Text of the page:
When you were orchestrating Adding Machine, you scored it for three or four players, but made it sound like a full orchestra. How was this achieved and how did you find a percussionist nicknamed Gorilla to play the show?

Benjamin Britten as composer/orchestrator is someone who is always a good example to look to regarding making small ensembles sound huge. He was the expert at it - just look at Turn of the Screw, or the early Sinfonia.

Simply put, I think there is this rule of seven - back in the old days, minus the area code, US phone numbers have seven digits. You can package in your mind numbers like an area code into one "number," but the more numbers you have to remember or process in sequence the more complex and dense things become. So goes it with musical counterpoint. In Bach's fugues, there are always moments where the counterpoint sorta breaks down and starts overlapping itself into what we call "stretto" moments where the illusion of more than 4 lines are in play. Like being in a "fugal" state of mind. For me, if you can through registration and timbre give the illusion that there are more that seven lines of musical information fighting with each other, people will think there is a bigger band then you actually have. There are also slight-of-hand things you can do in pairing instrumental colors off in ways to create depth of field in sound - for instance in A Minister's Wife, the bass clarinet functioned as the "bass" leaving the cello to pair often in octaves, unison, or other intervals to give the illusion of a larger string compliment than we had.

This is what we call writing on a budget. And I also like the idea that no instrumentalist is less important than the other. So - everyone has "fun"!

Brad "Gorilla" Carbone is one hell of a percussionist and musician. He's out there looking for you to hire him right now. On Adding Machine we just got lucky!

Rick Hammerly at center with the company of the Ford's Theatre production of A Christmas Carol. Photo by Scott Suchman.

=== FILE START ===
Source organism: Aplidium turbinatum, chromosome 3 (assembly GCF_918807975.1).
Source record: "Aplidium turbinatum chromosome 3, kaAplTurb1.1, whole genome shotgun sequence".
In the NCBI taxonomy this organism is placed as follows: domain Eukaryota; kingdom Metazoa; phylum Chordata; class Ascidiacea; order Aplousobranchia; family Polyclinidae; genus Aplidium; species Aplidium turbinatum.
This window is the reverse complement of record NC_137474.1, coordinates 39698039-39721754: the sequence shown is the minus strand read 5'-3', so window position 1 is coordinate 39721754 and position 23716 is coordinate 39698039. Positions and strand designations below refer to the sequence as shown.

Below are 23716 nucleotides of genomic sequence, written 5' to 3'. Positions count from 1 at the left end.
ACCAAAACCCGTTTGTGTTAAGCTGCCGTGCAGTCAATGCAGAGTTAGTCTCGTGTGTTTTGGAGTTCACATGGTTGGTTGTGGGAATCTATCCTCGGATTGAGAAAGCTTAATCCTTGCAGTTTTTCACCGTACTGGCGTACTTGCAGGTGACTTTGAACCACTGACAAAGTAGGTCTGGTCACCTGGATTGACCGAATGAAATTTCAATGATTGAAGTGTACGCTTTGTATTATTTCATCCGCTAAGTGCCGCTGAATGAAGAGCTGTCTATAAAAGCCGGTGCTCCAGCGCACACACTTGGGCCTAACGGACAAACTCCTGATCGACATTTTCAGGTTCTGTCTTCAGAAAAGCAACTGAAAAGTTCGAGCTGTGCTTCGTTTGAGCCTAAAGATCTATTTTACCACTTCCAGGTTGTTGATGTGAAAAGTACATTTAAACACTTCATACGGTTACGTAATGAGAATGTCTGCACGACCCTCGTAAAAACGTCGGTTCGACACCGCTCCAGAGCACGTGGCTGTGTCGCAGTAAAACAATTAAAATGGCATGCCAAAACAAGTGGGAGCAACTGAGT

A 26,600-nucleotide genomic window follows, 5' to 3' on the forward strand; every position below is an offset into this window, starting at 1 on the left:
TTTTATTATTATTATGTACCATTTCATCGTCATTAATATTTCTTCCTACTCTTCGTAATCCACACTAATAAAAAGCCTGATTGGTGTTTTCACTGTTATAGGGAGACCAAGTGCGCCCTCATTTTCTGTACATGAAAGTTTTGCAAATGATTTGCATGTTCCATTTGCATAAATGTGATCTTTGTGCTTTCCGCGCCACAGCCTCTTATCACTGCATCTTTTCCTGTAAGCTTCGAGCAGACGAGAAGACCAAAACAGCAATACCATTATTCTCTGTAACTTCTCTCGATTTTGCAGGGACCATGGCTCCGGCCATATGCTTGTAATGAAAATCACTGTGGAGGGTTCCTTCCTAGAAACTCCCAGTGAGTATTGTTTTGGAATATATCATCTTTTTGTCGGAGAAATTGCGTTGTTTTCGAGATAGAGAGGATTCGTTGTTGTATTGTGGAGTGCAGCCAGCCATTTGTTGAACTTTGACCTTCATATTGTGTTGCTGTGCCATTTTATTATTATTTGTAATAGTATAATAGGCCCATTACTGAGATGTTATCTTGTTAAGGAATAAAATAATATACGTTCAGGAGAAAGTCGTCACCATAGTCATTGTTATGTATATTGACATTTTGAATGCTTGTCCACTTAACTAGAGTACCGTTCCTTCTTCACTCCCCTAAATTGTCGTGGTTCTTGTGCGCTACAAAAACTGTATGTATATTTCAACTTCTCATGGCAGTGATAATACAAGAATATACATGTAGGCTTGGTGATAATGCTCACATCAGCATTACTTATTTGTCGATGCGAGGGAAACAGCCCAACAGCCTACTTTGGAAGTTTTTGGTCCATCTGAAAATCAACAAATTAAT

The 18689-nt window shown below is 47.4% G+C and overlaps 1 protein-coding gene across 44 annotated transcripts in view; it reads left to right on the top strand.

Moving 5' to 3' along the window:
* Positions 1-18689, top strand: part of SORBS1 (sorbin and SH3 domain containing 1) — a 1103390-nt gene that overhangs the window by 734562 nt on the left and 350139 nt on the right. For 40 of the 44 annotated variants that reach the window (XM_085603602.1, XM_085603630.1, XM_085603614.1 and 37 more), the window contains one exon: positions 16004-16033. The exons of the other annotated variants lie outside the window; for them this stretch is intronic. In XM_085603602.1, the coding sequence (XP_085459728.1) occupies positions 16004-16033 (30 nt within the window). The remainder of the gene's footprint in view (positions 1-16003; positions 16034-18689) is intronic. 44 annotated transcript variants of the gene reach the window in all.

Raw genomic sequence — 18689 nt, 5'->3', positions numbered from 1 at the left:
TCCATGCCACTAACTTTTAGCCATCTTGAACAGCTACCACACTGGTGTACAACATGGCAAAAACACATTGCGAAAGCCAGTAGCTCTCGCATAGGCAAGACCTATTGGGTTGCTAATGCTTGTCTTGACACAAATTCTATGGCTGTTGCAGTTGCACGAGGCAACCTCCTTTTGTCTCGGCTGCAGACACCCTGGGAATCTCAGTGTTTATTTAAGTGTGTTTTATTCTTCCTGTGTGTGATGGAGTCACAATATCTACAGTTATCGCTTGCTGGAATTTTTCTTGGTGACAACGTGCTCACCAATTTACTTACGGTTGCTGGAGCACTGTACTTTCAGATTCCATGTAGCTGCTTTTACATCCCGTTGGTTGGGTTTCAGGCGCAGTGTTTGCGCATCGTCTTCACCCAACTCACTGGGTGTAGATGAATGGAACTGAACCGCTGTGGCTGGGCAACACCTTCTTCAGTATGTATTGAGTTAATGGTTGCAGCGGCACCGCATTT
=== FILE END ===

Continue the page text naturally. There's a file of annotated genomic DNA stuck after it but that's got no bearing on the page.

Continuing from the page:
You are the composer/ sound designer for A Christmas Carol at Ford's Theatre. The soundtrack has a very percussive sound to it, particularly in "I Saw Three Ships." Whose idea was it to take the musical sound of the show in that direction?

We can credit Director Michael Baron (former Associate Artistic Director at Signature and current Artistic Director of Lyric Theatre, Oklahoma City) for advocating for an earthy and rustic quality to those arrangements... I was happy to oblige!

What are your next few projects in 2017?

Upcoming Composition/Sound Design: A Midsummer Night's Dream (dir. John Langs) and Pericles (dir. Eric Tucker) at American Players Theatre; and Love Labor's Lost (dir. Tyne Rafaeli) at Lake Tahoe Shakespeare Festival.

Upcoming Compositions: Saturday Night at Lu's (Playwrights Horizons/Carnegie-Mellon Grant; Keith Glover, Book + Lyrics; Josh Schmidt, Music + Lyrics); Life After Life (Groundswell Theatricals; David Simpatico, Libretto; Josh Schmidt, Music); and Fallingwater (Metropolitan Opera/Lincoln Center; Dick Scanlan, Libretto; Josh Schmidt, Music)

Among others...

Special thanks to Signature Theatre's Deputy Director of Creative Content and Publicity James Gardiner for his assistance in coordinating this interview.

Additional assistance was provided by Signature Theatre's Director of Marketing and Sales Jennifer Buzzell.

Theatre Life logo designed by Kevin Laughon.